In addition to relieving pain, massage therapy also improved anxiety and health-related quality of life. It's unknown how massage, which involves the manipulation of soft tissue, alleviates pain, but it's likely that multiple mechanisms are at play. These include factors that are:
Massage is far from a new form of pain relief and was described by Hippocrates as an effective therapy for sports or war injuries.2 As noted in Pain Medicine in a call to action for massage therapy for pain, this age-old practice is desperately needed in our "pill for every ill" mentality:3
" … [T]he 'pill for every ill' mentality of many Americans, including those investors in pharmaceutical stocks, has generated significant health and social issues for this country.
This issue is exemplified by the major public health crisis of chronic pain in America and has been highlighted recently by its most prominent symptom — opioid misuse and addiction."
Massage Might Work By Reducing Local Inflammation and Providing Stress Relief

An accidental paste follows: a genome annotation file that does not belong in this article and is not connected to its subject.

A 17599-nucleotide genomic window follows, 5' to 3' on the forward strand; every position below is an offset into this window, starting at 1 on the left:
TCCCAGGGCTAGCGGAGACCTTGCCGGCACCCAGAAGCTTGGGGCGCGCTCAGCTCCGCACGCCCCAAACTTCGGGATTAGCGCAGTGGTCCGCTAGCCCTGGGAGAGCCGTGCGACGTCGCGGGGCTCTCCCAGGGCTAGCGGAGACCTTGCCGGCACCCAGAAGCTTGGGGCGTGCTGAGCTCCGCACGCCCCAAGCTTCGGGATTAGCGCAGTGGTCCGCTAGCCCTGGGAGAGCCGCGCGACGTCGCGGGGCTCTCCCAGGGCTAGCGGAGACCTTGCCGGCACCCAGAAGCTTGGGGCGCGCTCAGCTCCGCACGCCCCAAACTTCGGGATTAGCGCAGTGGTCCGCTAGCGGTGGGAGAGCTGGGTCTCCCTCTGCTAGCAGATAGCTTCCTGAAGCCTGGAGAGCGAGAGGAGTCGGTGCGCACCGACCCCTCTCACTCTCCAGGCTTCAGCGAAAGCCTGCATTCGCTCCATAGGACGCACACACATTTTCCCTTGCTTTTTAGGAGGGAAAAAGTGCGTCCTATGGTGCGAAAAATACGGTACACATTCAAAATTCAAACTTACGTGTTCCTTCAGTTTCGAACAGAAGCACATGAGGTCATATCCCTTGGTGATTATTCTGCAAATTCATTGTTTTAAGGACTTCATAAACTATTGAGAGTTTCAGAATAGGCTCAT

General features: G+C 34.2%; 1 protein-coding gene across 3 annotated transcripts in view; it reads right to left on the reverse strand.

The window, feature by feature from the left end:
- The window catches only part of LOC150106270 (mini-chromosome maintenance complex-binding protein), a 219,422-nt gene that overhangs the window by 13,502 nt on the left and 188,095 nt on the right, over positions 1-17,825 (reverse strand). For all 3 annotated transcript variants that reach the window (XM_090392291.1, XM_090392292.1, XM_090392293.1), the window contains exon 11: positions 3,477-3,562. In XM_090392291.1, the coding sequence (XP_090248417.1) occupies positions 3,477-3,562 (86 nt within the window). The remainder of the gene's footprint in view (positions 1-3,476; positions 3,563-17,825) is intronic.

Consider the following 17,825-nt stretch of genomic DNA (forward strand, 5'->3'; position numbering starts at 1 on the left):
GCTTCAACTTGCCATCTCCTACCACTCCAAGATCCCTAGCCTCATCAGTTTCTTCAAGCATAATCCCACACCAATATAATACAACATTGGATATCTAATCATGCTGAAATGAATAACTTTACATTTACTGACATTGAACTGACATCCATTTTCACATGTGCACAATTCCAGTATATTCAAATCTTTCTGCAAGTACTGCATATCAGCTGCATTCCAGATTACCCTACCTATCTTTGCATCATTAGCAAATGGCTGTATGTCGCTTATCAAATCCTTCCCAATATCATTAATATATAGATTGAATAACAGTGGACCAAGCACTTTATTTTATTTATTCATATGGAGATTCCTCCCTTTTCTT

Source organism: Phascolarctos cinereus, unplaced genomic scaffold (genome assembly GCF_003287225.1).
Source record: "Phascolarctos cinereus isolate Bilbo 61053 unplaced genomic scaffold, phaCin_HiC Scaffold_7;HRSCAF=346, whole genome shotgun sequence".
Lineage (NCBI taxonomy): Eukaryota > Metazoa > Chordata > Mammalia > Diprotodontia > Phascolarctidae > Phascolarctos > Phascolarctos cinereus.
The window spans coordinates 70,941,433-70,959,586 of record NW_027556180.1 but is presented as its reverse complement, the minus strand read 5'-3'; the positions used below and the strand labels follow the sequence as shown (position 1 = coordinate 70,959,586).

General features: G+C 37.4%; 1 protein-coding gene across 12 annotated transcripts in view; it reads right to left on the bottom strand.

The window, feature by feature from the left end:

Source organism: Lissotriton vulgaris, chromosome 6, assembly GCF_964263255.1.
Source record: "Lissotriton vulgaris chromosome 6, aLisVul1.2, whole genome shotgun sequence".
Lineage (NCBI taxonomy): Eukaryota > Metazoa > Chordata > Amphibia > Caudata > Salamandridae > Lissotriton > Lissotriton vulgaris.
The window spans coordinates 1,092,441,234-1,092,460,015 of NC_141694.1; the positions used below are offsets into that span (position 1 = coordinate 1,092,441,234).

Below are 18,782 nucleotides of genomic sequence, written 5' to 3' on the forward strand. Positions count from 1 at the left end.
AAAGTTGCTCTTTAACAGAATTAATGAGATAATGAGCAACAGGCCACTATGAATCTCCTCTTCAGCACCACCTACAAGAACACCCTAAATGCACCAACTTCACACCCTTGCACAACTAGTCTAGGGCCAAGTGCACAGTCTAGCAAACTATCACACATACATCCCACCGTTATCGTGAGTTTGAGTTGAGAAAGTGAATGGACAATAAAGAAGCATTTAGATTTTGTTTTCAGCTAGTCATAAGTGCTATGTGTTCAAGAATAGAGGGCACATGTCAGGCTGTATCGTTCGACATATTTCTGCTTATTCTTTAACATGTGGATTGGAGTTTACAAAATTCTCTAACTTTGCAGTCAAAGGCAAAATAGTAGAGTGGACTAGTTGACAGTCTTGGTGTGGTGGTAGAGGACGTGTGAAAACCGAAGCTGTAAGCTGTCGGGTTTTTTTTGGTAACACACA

The benefits of massage therapy for pain relief are established enough that it's commonly used during physical therapy and rehabilitation from injury. In one study, researchers took muscle biopsies from study participants who had received massage therapy or no treatment for exercise-induced muscle damage.
In addition, a review published in the journal Complementary Therapies in Clinical Practice revealed that moderate pressure massage reduced depression, anxiety, heart rate and cortisol levels and altered EEG patterns to indicate a relaxation response.5 According to the study: